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This sad note comes via The Nando Times... Spy novelist Robert Ludlum, author of the Jason Bourne series of suspense thrillers and \"The Matarese Circle,\" died Monday at the age of 73. According to a representative from Ludlum\'s publisher, St. Martin\'s Press, the cause of death is believed to be a heart attack.
CNN has an Interesting Look at some of the incredible money a few authors are making. Michael Crichton signed a two-book deal for $40 million, Stephen Carter sold his first and second novels for $4 million, Mary Higgins Clark got 5 books for $64 million, and of course there is Hillary Clinton\'s $8 million deal.
\"It\'s easy to blame the agents,\" says Farrar Straus & Giroux publisher Jonathan Galassi. \"But it\'s the publishers who throw these offers in the ring.\"
\"In the brave, new world of e-books, 2000 will be remembered as year of Stephen King. Stephen King\'s online novel was downloaded by some 500,000 readers.\"
One of my Favorite NPR shows, The
Connection, has an Audio Interview with my favorite
Douglas Coupland. I\'ve heard a few interviews with
Coupland over the years, and they are always very
interesting. His books:
Shampoo Planet, Life After God, Microserfs, Polaroids
From The Dead, and Girfriend in a Coma and now Miss
Wyoming, which I have not read.
This year marks the 50th anniversary of J.D. Salinger\'s \"The Catcher in the Rye.\"
\"My wish is for all of you to someday read \'The Catcher in the Rye,\'All of my efforts will now be devoted toward this goal, for this extraordinary book holds many answers.\"
-Mark David Chapman\"
\"Writers\' freedom is often associated with causes such as Salman Rushdie, or cases of censorship in Africa and the developing world. But I argue that writers\' freedom is also the power to control the dissemination of your work.\"
The Modesto Bee has a nice Little Story on Dr. Seuss. Theodor Seuss Geisel has become quite a marketing machine, with merchandise everywhere. They call it \"Seuss-ification of the pop culture marketplace\".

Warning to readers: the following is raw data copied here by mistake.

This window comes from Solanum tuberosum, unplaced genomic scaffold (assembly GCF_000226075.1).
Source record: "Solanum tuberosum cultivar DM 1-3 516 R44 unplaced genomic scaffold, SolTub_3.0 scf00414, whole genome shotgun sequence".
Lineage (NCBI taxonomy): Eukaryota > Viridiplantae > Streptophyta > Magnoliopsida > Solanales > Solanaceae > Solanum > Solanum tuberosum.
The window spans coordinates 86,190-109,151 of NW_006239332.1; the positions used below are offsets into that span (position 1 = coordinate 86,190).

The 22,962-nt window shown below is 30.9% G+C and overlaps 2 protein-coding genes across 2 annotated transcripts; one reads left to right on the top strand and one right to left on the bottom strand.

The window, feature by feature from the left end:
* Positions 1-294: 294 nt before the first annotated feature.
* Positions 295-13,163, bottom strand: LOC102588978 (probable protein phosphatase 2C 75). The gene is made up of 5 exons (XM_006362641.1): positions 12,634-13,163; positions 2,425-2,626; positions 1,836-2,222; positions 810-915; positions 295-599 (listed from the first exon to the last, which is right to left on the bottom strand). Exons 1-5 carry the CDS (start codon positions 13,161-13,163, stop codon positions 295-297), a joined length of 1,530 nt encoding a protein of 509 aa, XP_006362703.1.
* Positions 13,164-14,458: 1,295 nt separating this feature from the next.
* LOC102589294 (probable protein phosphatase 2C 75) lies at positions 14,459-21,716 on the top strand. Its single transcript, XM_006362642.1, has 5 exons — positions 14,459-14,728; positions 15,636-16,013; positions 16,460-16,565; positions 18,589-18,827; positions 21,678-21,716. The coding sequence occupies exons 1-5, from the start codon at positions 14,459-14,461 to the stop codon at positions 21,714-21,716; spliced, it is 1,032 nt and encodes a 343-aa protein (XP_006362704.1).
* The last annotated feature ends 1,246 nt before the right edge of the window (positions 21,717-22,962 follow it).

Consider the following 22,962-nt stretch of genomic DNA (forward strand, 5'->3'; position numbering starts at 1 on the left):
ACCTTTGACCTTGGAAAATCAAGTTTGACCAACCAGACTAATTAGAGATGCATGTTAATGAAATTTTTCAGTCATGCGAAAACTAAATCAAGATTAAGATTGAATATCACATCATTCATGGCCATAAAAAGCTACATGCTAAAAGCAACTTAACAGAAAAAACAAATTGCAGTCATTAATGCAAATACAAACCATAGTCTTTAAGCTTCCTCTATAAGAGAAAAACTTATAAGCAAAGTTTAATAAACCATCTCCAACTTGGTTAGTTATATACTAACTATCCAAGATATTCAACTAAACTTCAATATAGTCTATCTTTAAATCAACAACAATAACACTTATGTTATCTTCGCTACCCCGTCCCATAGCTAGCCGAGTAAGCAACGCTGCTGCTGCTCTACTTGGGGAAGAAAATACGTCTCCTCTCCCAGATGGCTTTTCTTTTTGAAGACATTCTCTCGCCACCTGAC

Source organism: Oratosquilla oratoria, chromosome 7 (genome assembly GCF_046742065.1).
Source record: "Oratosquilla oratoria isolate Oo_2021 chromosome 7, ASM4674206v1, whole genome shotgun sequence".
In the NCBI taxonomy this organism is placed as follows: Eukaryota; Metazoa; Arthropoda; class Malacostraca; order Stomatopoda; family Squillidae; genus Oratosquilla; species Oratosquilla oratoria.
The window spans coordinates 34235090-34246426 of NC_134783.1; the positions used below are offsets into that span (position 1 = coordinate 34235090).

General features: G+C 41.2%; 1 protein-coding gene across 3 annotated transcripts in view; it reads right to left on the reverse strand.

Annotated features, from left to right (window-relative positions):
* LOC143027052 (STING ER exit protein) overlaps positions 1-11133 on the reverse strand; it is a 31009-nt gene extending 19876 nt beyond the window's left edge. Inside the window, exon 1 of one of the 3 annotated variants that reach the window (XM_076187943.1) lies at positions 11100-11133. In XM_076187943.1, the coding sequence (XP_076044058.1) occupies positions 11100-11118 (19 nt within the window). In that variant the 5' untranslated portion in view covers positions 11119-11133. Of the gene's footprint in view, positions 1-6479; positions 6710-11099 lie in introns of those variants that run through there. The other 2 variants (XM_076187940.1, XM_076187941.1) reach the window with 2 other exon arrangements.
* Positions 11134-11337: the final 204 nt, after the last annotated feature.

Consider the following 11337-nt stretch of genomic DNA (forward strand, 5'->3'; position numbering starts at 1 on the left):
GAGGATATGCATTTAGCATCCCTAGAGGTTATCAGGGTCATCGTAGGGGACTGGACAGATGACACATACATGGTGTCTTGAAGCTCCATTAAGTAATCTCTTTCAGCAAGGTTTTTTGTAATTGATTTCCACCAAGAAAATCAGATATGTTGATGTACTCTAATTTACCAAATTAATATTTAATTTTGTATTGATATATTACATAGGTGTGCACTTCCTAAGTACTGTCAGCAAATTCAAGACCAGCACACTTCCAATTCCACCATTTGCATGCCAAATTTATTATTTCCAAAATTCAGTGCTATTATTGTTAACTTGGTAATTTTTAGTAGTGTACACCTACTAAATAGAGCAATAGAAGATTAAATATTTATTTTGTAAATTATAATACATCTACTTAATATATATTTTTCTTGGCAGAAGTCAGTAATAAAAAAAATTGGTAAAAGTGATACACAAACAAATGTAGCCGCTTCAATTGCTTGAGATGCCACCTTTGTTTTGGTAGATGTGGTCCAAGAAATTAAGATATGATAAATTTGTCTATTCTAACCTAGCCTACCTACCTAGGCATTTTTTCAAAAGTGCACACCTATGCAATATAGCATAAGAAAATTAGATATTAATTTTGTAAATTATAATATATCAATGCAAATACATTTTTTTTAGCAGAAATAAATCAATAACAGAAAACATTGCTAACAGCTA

\"His books always supported the underdog and honored the role of the individual\'s imagination. And I think that goes a long way to explaining the power of his work and the connection readers feel toward it.\"
Bill Tucker recommended this Story on CNN about Margaret Atwood. She just won the Booker Prize for Fiction for \"The Blind Assassin.\" Winning the Booker Prize will often double a books sales. \"The Handmaid\'s Tale\" was a good book, but a bad movie, I hope that doesn\'t happen to \"The Blind Assassin\".
\"By the time the women\'s movement came along I was pretty much wondering where they had been all that time,\" she said. \"(But) I was happy to see them. ... They were an audience who began understanding what I was writing about.\" The women\'s movement validated her writing, she said.
Wired for Books has begun to encode the Don
Swaim collection of author interviews and is making them available on the
Web in RealAudio. In the 1970s, 80s, and early 90s, most of the best of
American authors (and a few from other countries, as well) found their way
to Don Swaim\'s New York radio studio.
We expect to have several hundred of these interviews online within a year.
Now, we have interviews of Allen Ginsberg, Joseph Heller, James Jones,
Louis L\'Amour, William Manchester, and William Styron. Let us know what you
Wired for Books is an educational, noncommercial project of the Ohio
University Telecommunications Center.